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CSULB Resource Planning Process
Transmittal Memorandum Resource Planning Process for 2001-2002 Contact Us Explanatory Notes and Table of Contents Task Force Membership Resources and Requirements Forecast Budget Priorities General Conclusions, Recommendations and Guidelines Appendix

General Conclusions, Recommendations & Guidelines

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Midrange Goals
Planning in a No-Growth Era

Year-Round Operations
Enrollment Services—Application Processing

BATS Funding
Summary of Follow-Up Items for the RPP Task Force

Several years ago under Chancellor Munitz, the CSU began a system-wide strategic planning project known as "Cornerstones." Under Chancellor Reed, the result of this project has evolved into an "Accountability Process" for the CSU and each CSU campus. This process specifies the following areas in which campuses must be accountable:

    1. Quality of baccalaureate degree programs
    2. Access to the CSU
    3. Progression to degree
    4. Persistence and graduation
    5. Areas of special state need - teacher credentials
    6. Relations with K-12
    7. Remediation
    8. Facilities Utilization
    9. University Advancement
    10. Quality of graduate and post-baccalaureate programs
    11. Faculty scholarship and creative achievement
    12. Contributions to community and society
    13. Institutional effectiveness

Area 1 focuses upon academic assessment in undergraduate programs. In areas 2-9 specific quantitative measures of campus performance have been specified by the Chancellor's Office. Areas 10-13 are less rigidly specified and campuses have more flexibility in reporting.

CSULB provided its first accountability report in August 2000. The report is also available on the CSULB Strategic Planning web site. At the request of the Chancellor, the campus provided goals relative to area 1 and areas 2-9. These goals specify levels of campus attainment for coming two- and four-year periods. The plan for reporting on areas 10-13 is not yet fully developed by the Chancellor's Office but it is likely that two of these areas will be addressed in each of the upcoming accountability reports, due in fall 2002 and fall 2004.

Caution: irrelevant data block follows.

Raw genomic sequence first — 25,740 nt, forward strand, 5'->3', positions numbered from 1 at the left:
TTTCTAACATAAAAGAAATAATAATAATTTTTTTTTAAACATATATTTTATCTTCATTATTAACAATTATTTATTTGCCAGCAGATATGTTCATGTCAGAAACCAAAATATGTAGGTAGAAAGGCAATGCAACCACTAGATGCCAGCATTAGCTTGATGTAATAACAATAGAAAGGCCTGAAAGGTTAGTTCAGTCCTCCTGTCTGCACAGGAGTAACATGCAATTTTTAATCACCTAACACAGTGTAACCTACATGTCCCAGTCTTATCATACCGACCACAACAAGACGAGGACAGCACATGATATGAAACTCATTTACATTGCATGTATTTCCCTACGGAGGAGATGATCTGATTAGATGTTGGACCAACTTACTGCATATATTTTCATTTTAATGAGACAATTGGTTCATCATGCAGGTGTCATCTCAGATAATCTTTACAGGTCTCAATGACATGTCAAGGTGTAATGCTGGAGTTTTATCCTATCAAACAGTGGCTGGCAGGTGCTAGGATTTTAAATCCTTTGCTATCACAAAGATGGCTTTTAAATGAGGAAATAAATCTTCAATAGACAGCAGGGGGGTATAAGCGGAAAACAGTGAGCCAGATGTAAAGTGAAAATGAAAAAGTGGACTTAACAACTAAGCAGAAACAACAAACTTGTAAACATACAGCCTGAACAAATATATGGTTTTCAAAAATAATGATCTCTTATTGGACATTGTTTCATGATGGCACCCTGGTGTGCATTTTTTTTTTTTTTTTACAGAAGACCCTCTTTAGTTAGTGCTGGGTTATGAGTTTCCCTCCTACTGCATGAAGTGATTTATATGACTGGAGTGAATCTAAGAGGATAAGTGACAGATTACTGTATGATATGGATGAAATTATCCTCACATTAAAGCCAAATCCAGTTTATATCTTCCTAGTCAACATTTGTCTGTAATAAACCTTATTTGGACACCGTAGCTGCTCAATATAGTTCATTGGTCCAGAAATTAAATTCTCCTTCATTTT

To date, CSULB has responded to these accountability requests by calling on an ad hoc group of campus faculty members and administrators with expertise relevant to respective goals. For example, in spring 2001 the chair of the Policies and Educational Planning Council drafted the goals for quality of baccalaureate degree programs. Draft documents created by this team have been reviewed by the Dean's Council, the President's Cabinet, the Executive Committee of the Academic Senate, and the President before going to the Chancellor. The Director of Strategic Planning manages this process.

In the coming academic year, the vice presidents have agreed to work toward integrating the demands created by the accountability process into the campus planning processes. Because the accountability indicators are largely quantitative, campus attainment of specific goals -- or lack of attainment -- will be unambiguous.

Thus, it is quite important to the campus to have effective planning to ensure that accountability goals are attained. While it is possible to take issue with the specific measures of the accountability goals developed by the Chancellor's Office, most observers will agree that the planning areas delineated by the accountability goals are central to any public institution of higher education and therefore deserving of careful campus attention.

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